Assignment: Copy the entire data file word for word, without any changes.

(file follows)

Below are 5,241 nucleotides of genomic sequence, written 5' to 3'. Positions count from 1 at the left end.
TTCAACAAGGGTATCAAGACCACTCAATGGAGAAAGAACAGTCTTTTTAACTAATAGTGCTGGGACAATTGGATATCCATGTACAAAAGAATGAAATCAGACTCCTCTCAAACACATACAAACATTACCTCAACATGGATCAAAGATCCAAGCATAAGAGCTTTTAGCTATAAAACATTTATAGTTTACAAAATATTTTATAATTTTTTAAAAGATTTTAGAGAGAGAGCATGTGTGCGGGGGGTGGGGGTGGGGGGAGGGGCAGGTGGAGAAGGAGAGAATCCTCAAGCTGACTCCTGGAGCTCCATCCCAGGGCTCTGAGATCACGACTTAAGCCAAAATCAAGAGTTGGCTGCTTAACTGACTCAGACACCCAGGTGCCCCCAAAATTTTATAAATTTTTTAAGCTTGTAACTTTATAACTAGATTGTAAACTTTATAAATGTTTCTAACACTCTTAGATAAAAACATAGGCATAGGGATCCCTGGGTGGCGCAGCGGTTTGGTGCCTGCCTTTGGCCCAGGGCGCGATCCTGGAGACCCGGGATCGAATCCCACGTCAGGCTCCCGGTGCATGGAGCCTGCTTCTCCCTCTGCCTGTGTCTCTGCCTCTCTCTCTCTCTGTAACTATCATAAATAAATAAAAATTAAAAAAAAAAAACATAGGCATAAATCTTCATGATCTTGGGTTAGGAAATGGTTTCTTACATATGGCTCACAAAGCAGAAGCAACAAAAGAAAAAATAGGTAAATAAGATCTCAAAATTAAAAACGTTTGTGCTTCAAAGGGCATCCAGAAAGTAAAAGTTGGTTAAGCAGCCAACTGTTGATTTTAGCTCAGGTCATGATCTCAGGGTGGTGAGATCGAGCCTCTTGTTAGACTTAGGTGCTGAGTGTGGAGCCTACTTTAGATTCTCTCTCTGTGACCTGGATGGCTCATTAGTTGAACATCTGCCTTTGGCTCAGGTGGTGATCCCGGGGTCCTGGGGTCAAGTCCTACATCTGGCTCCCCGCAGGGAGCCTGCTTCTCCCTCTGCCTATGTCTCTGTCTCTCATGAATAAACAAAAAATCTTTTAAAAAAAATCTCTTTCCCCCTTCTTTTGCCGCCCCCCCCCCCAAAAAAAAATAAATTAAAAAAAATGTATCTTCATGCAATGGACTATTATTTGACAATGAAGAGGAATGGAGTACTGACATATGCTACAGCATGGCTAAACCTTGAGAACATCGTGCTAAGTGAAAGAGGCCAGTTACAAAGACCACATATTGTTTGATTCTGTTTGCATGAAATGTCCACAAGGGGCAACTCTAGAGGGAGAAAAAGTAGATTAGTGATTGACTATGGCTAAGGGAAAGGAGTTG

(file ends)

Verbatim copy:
Below are 5,241 nucleotides of genomic sequence, written 5' to 3'. Positions count from 1 at the left end.
TTCAACAAGGGTATCAAGACCACTCAATGGAGAAAGAACAGTCTTTTTAACTAATAGTGCTGGGACAATTGGATATCCATGTACAAAAGAATGAAATCAGACTCCTCTCAAACACATACAAACATTACCTCAACATGGATCAAAGATCCAAGCATAAGAGCTTTTAGCTATAAAACATTTATAGTTTACAAAATATTTTATAATTTTTTAAAAGATTTTAGAGAGAGAGCATGTGTGCGGGGGGTGGGGGTGGGGGGAGGGGCAGGTGGAGAAGGAGAGAATCCTCAAGCTGACTCCTGGAGCTCCATCCCAGGGCTCTGAGATCACGACTTAAGCCAAAATCAAGAGTTGGCTGCTTAACTGACTCAGACACCCAGGTGCCCCCAAAATTTTATAAATTTTTTAAGCTTGTAACTTTATAACTAGATTGTAAACTTTATAAATGTTTCTAACACTCTTAGATAAAAACATAGGCATAGGGATCCCTGGGTGGCGCAGCGGTTTGGTGCCTGCCTTTGGCCCAGGGCGCGATCCTGGAGACCCGGGATCGAATCCCACGTCAGGCTCCCGGTGCATGGAGCCTGCTTCTCCCTCTGCCTGTGTCTCTGCCTCTCTCTCTCTCTGTAACTATCATAAATAAATAAAAATTAAAAAAAAAAAACATAGGCATAAATCTTCATGATCTTGGGTTAGGAAATGGTTTCTTACATATGGCTCACAAAGCAGAAGCAACAAAAGAAAAAATAGGTAAATAAGATCTCAAAATTAAAAACGTTTGTGCTTCAAAGGGCATCCAGAAAGTAAAAGTTGGTTAAGCAGCCAACTGTTGATTTTAGCTCAGGTCATGATCTCAGGGTGGTGAGATCGAGCCTCTTGTTAGACTTAGGTGCTGAGTGTGGAGCCTACTTTAGATTCTCTCTCTGTGACCTGGATGGCTCATTAGTTGAACATCTGCCTTTGGCTCAGGTGGTGATCCCGGGGTCCTGGGGTCAAGTCCTACATCTGGCTCCCCGCAGGGAGCCTGCTTCTCCCTCTGCCTATGTCTCTGTCTCTCATGAATAAACAAAAAATCTTTTAAAAAAAATCTCTTTCCCCCTTCTTTTGCCGCCCCCCCCCCCAAAAAAAAATAAATTAAAAAAAATGTATCTTCATGCAATGGACTATTATTTGACAATGAAGAGGAATGGAGTACTGACATATGCTACAGCATGGCTAAACCTTGAGAACATCGTGCTAAGTGAAAGAGGCCAGTTACAAAGACCACATATTGTTTGATTCTGTTTGCATGAAATGTCCACAAGGGGCAACTCTAGAGGGAGAAAAAGTAGATTAGTGATTGACTATGGCTAAGGGAAAGGAGTTG